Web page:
OAU with a student population of about 25,000, runs an annual Personnel budget of approximately N10 billion. This, in essence, means N400,000 per student per session will double the personnel budget. Of course, it will be ridiculous to expect that all students must pay the same amount of fees. It may mean payments of between N200,000 and N600,000 per student per session, depending on the course. This is nowhere near the N900,000 to N3 million per session, that students pay in most private universities today. Students would be charged based on the standard staff-student ratio and the number of lectures per course, with a standard fee fixed for each lecture.
A personal experience would suffice. I was in a University in South Africa, as Visiting Professor in 2002, and the Department could not deliver a lecture because it fell on a Public holiday that was never envisaged. It was the last week of formal lectures, just before the examinations, and the department had to negotiate with the students to find a suitable time.
The students had to be persuaded that the lecture would be beneficial to them, and really worth sacrificing their revision time. It was strange to me, that lecturers had to plead with students for a lecture to be delivered. My host then explained to me that, failure to give the lecture would mean a refund by the Department to the students, but, that to him was not the problem. The real challenge was that the next set of students would reject that lecture because it would be deemed as inconsequential and unnecessary, if an earlier set could graduate without it. In Nigeria of today, such a lecture would never be given, and it would be rationalised. If students pay for lectures, no matter how minimal, they can boldly and justifiably exercise their right to quality delivery and regularity of the session.
Many would ask, if fees are introduced, what would happen to those who cannot afford the fees? Between 10 and 20% of the fees collected (an estimated N1-2 billion for OAU), should be set aside for partial or full scholarships to indigent students. While many may want to falsify and lower their status in order to qualify, two or three key criteria such as primary and secondary schools attended (fee-paying or non-fee-paying), loss of parents etc. would easily differentiate indigent students.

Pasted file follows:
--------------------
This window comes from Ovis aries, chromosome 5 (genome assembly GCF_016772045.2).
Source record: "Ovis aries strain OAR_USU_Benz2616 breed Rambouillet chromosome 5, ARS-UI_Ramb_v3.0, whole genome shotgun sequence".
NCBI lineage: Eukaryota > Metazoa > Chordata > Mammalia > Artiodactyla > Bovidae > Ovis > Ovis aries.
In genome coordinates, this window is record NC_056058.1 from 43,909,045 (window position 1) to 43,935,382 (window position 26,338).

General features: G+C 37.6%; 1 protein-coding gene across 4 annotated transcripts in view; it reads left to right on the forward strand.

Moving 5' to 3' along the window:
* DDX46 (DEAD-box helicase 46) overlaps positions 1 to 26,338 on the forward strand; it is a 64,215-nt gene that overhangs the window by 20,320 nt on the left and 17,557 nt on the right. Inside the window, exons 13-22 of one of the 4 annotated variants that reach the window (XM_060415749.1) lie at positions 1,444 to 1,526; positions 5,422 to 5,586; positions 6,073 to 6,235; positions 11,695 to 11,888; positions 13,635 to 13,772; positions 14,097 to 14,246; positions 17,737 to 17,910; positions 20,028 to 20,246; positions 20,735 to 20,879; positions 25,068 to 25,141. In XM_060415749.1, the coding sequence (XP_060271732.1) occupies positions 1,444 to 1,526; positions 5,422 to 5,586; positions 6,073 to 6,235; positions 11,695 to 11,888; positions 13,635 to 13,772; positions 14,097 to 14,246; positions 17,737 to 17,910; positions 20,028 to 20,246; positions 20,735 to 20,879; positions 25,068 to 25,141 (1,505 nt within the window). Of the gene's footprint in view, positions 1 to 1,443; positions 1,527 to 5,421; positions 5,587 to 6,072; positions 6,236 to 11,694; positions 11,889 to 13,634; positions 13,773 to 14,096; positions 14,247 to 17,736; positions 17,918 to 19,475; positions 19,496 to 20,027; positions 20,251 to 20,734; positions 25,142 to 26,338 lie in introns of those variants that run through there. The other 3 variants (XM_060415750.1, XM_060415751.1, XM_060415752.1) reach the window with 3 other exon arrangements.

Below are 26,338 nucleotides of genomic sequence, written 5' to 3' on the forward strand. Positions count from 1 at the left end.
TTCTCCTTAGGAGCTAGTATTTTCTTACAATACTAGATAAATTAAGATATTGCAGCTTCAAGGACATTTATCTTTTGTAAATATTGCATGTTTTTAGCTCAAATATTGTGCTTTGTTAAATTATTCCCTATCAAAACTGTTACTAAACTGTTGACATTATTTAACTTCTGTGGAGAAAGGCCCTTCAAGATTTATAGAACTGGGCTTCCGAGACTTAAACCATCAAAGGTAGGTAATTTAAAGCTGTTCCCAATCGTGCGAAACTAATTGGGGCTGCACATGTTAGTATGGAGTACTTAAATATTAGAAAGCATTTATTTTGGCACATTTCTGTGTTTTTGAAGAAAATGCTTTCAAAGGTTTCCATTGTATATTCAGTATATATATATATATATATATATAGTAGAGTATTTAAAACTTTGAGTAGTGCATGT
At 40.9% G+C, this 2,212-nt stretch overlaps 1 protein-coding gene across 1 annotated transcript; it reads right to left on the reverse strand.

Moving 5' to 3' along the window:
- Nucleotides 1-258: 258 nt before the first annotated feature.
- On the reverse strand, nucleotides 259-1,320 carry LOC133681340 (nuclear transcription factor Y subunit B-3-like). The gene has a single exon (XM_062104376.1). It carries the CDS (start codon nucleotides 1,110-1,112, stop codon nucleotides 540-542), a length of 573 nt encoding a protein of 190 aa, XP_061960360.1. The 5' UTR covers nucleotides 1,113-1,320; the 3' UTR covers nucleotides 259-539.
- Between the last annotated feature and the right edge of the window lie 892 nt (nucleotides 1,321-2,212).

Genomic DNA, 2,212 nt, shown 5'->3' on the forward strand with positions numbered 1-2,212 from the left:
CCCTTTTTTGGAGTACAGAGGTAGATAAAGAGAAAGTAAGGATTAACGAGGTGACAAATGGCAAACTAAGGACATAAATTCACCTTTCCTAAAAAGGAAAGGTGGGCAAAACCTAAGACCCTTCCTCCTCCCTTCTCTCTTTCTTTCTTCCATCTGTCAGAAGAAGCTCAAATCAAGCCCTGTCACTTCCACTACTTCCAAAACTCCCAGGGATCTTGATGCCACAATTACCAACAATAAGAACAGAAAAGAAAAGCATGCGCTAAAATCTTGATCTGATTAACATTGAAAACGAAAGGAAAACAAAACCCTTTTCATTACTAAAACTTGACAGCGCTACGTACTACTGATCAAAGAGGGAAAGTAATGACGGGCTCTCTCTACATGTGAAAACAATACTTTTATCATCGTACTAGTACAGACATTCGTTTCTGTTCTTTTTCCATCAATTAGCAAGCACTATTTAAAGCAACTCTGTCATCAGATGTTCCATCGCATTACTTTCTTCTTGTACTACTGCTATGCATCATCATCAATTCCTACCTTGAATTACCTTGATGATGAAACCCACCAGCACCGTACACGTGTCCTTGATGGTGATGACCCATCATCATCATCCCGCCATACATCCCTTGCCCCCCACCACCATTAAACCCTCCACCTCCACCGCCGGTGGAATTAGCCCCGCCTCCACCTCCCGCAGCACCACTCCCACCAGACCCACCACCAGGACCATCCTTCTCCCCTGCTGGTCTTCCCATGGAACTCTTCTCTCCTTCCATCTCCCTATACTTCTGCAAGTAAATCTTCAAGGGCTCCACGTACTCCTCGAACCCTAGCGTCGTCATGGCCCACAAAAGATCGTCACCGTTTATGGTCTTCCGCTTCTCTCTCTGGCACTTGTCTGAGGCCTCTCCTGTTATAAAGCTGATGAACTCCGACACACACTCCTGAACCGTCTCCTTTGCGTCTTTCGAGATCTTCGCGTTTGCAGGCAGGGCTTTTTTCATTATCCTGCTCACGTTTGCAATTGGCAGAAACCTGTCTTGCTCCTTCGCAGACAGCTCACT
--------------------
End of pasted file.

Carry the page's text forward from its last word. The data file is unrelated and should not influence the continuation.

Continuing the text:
As Vice-Chancellor for five years (2017 to 2022), the incarceration of University administration on the issue of fees was quite distressing to me. Even when the students are willing to contribute financially, the Staff Unions led by ASUU had always been against the introduction of fees. The Federal Government also insists that the annual appropriation budget had taken care of all necessary expenditure, and that 25% of any income generated must even be remitted to the Federal Government. In 2020, the National Assembly passed a resolution that Universities should refund Acceptance fees (N20,000 per newly admitted student for OAU). It became a big issue and the University had to refund, even when we had a 9-month extension to the session due to ASUU strike, and the financial situation of the Federal institutions were highly precarious.
Also, in October 2019, the University of Maiduguri introduced a modest increment in their charges and were forced to revert to the old charges by both the Senate and the House of Representatives. In ordering the University of Maiduguri to suspend the plan to raise the fees imposed, the House of Representatives concluded “Irrespective of the justification that may have informed the decision, either to address operational and managerial realities of the school, such decision is ill-timed, given the desire by the Federal Government, the Borno State Government and well-meaning Nigerians, to tackle the educational needs of Borno State and its environs”. A better approach, instead of the outright reversal of the charges, would have been to set up a special fund for Scholarships and Bursaries, for those who may not be able to afford the increment, due to the plight of the people in the North-East. Unfortunately, the prevailing situation in the region in 2019 has now spread to other parts of the country.
The University of Benin announced a similar increase in some charges in September 2021, which also had to be reversed. These occurrences are worrisome and confirmatory of our desire in a post-oil boom era to have everything for free, including university education.
Some have argued that education is a right and not a privilege, and that funding of education as stipulated in the Nigerian Constitution is the responsibility of Government and not parents. Must we allow the demise of our public primary and secondary schools, which we have all witnessed, to occur in our public universities? It is deceitful to expect that University education in today’s Nigeria, will continue to be free. The evidence and situation on ground, does not support such a grandiose illusion.
There are currently 217 universities in the country, of which only 49 are Federal, 57 State, and majority 111 are Private. If the Federal universities will survive, we must be sincere enough to admit our prostration, and be courageous to take far-reaching decisions. It is possible, with the support of all and sundry. We must always remember that, strong connections have been established between rising criminality and idle youths. It is dangerous for the country to continue to nurture university students that are wasting away at home, without the slightest idea of a possible date of resumption. We must not forget that “idle hands are the devil’s workshop”. All involved must resolve to end this strike, and rapidly chart a better course for the future of university education in the country. I come in peace!
Professor Eyitope Ogunbodede, Vice Chancellor of Obafemi Awolowo University, Ile-Ife, 2017-2022
How to Resolve the Protracted ASUU Strike